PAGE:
Since 1990, when the cooperative monopoly was overturned, the growers in Dão have been rediscovering their terroir. It has been a slow process, hampered by the difficulty in putting together a vineyard of viable size from so many tiny holdings. Sogrape, Portugal’s largest group of winemakers, was first off the blocks, initially working in tandem with a local co-op before setting up on its own in the heart of the region between Mangualde and Nelas. Grão Vasco and Duque de Viseu are the two bestselling brands of Dão wine (neither of which was submitted here), but two wines from Sogrape’s 100ha (247-acre) single-estate Quinta dos Carvalhais were included in our tasting.

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A real sense of place

Modern-day Dão is officially divided into seven subregions—Alva, Besteiros, Castendo, Silgueiros, Terras de Azurara, Terras de Senhorim, and Serra da Estrela—which may be designated on the label. Apart from Serra da Estrela, with its connotations of altitude and cooler climate, these are rarely used. The regional demarcation descends steadily, from around 3,300ft (1,000m) above sea level on the Serra da Estrela foothills, to around 330ft (100m) above sea level in the southwest near Santa Comba Dão and Mortágua, where the Mondego breaks free from the mountains as it flows toward the university city of Coimbra and the sea. Most vineyards are to be found at middle altitudes, with the highest planted up to 2,600ft (800m) on the Serra da Estrela foothills around Gouveia and Seia. The majority of Dão wine is red, based on Jaen (Spain’s Mencia), Touriga Nacional, Aragonez (Tinta Roriz), and Alfrocheiro, with support from Baga, Tinta Pinheira (Rufete), and Trincadeira. Cabernet Sauvignon has a historical place in the region, having long been part of the vineyards at Casa da Ínsua. We received one wine made entirely from Cabernet Franc and varietal wines from Touriga Nacional, Jaen, Alfrocheiro, and Tinta Pinheira, but the majority (and those that scored most highly) were time-honored blends. Those from older vineyards were field blends.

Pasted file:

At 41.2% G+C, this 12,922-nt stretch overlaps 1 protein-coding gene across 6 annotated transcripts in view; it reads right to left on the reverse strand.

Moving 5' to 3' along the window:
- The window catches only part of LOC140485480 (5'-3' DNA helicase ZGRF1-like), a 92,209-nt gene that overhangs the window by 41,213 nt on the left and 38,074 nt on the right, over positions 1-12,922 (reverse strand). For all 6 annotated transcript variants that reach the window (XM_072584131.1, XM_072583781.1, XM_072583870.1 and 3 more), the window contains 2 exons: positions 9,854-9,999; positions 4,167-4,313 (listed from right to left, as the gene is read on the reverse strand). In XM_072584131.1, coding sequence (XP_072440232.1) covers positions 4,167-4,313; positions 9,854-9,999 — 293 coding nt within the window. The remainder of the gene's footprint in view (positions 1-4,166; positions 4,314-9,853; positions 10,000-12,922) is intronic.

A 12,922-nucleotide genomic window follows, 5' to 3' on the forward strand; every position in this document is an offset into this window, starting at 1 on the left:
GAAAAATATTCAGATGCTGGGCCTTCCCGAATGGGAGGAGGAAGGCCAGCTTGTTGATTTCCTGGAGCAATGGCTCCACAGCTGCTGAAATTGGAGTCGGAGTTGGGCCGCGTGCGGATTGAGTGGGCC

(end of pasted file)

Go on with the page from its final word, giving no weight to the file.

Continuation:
Producers were asked to submit a younger and older wine, to give us a clearer idea of their evolution and progress. There was general agreement among the tasting panel that this tasting was “hard work” but that, overall, it was thoroughly rewarding. Andrew Jefford concluded that it was an “exhausting, even stressful tasting,” with red wines that were “fierce, clenched, and forbidding […]; few other red wines are as intrinsically ‘difficult.’” Simon Field MW (whose average score was the highest) was more generous, remarking, “where I feared rusticity and austerity […], I was, more often than not, appeased by a subtly beguiling array of flavors, herbs and spices decking the halls of fruit, with no lack of charm and structural integrity.” I was rather more critical and marked down wines that I felt were austere, astringent, and sometimes one-dimensional, reflected in my lower average score. But there were flashes of brilliance here, and there were wines showing a real sense of place through their tight-knit restraint and mountain finesse. There was scant evidence of the dried-up, attenuated reds of yesteryear (even though we went back as far as 1980), but there was a common theme of acidity and astringency, which are the hallmarks of Dão. “Brutal” was a word that appeared in more than one instance. Andrew Jefford observed that “tannins from granite-grown fruit often seem to be harder and less pliant than those grown on marl, limestone, or gravels,” adding that parts of Cornas and Hermitage have the same problem. It is remarkable how many of our notes drew comparisons with great European reds, with tasters alluding to Cornas, St-Joseph, Pomerol, Pessac-Léognan, Burgundy, Languedoc, and Amarone, as well as general references to “claretty” wines. I frequently found myself writing “cedary,” in the mature bordelais sense of the word. Andrew Jefford concluded that there were some “splendid wines here, forthright, classical, in the great European tradition.”